23 September, KUALA LUMPUR – The RM10 billion Prihatin Supplementary Initiative Package (Kita Prihatin) is a preventive short-term measure to avoid further deterioration in domestic demand, which is one of the major contributors to the country’s economic well-being and growth, said an economist.
Bank Muamalat economist Izuan Ahmad said private consumption would be enhanced from the further monetary assistance to the B40 and M40 (bottom 40 per cent and middle 40 per cent income) groups, amid the current challenging period.
Prime Minister Tan Sri Muhyiddin Yassin today unveiled Kita Prihatin, comprising a RM7 billion Bantuan Prihatin Nasional 2.0 (BPN 2.0), RM2.4 billion Targeted Wage Subsidy Programme and RM600 million Prihatin Special Grant (GKP).
The Kita Prihatin package is the extension of the previous economic stimulus packages, namely the Prihatin Rakyat Economic Stimulus Package (PRIHATIN), Prihatin SME Plus and National Economic Recovery Plan (PENJANA) worth a total of RM295 billion, or about 20 per cent of the nation’s gross domestic product, with an additional fiscal injection by the government totalling RM45 billion.
In addition, Izuan said the extensions of the Wage Subsidy Programme and the Special Grant for Micro Enterprises signified the government’s continuous effort to provide aid to the small business community that was adversely affected by various challenges.
“The said extensions would enable the strengthening of business continuity for the targeted segments in contributing to the country’s economic growth as well.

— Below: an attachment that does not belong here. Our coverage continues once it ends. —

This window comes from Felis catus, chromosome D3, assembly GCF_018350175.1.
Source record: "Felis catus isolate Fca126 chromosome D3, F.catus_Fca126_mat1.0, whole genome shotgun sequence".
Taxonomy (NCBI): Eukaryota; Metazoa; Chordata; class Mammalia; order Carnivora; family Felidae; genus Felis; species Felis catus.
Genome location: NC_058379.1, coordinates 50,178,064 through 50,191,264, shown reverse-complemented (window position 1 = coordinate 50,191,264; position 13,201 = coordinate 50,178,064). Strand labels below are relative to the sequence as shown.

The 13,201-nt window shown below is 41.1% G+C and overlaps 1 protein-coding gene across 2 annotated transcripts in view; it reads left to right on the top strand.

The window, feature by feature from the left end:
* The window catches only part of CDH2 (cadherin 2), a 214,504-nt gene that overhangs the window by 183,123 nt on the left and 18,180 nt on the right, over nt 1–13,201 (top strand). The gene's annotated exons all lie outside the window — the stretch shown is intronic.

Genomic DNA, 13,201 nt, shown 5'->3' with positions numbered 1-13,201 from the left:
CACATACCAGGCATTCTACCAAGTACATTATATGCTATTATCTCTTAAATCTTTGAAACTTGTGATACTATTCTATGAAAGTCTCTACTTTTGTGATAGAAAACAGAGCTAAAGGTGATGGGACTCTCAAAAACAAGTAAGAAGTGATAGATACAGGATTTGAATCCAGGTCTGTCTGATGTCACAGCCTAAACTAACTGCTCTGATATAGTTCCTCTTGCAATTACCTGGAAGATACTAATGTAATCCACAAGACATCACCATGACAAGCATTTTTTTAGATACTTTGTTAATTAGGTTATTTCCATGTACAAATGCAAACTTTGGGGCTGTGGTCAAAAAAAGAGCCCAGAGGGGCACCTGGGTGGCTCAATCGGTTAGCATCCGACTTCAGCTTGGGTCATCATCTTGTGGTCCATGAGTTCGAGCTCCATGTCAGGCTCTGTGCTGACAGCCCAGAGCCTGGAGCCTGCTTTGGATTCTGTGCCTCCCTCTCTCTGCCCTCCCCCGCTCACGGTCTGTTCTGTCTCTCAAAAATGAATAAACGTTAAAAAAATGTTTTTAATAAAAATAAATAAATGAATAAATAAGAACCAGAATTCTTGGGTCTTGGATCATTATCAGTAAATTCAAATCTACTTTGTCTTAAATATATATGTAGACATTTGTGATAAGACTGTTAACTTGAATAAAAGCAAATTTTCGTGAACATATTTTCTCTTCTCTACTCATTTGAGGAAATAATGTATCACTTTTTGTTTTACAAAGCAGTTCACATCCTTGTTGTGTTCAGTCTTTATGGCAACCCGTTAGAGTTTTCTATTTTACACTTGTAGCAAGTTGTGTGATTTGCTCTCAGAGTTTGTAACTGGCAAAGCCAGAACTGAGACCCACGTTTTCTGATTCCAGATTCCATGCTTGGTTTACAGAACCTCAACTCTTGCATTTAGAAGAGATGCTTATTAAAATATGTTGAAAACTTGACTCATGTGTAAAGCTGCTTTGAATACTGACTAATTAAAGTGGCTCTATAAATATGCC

“In essence, this latest package indicates that the targeted income groups and business community still need to rely on further assistance and aid from the government as they are hit by the negative repercussions brought upon by the pandemic and resulting lockdowns,” he told Bernama.
Hence, he said it was crucial for the Perikatan Nasional (PN) government to address the pandemic’s adverse impact on domestic demand and the economy, as it could not afford to leave behind the targeted segments in the country’s ongoing road to economic and financial recovery to achieve its targeted economic growth next year.
The Malaysian economy is projected to grow between 5.5 per cent and eight per cent next year.
For this year, Bank Negara Malaysia has forecast a gross domestic product (GDP) growth of -5.5 per cent and -3.5 per cent. Recovery is expected to take place in stages in the second half 2020.
Meanwhile, Bank Islam Malaysia Bhd chief economist Dr Mohd Afzanizam Abdul Rashid views the Kita Prihatin announcement as a targeted approach taken by the government to drive the economic recovery process.
He said the increase in the debt ceiling from 55 per cent to 60 per cent of GDP gave flexibility to the government to support economic growth.
Last month, parliament approved the government’s plan to increase the country’s debt ceiling to 60 per cent of GDP from 55 per cent of GDP previously to mitigate the impact of the COVID-19 pandemic.
Finance Minister Tengku Datuk Seri Zafrul Tengku Abdul Aziz said the government had not used foreign borrowings to finance PRIHATIN and PENJANA, instead using local borrowings by tapping into the local bond market, especially the Malaysian Government Securities (MGS) and Malaysian Government Investment Issues (MGII).
“The wage subsidy measure can reduce the affected employers’ wage cost. The GKP can assist small and medium entrepreneurs in managing their cash flow and working capital as well as in boosting production via investment in capital goods.
“The cash aid under the Bantuan Prihatin Nasional can lessen the financial burden of the B40 and M40 group to purchase essential needs such as food and clothing. Thus, it (the assistance) is targeted and government resources can be optimised and have a multiplier effect on the economy,” Mohd Afzanizam said.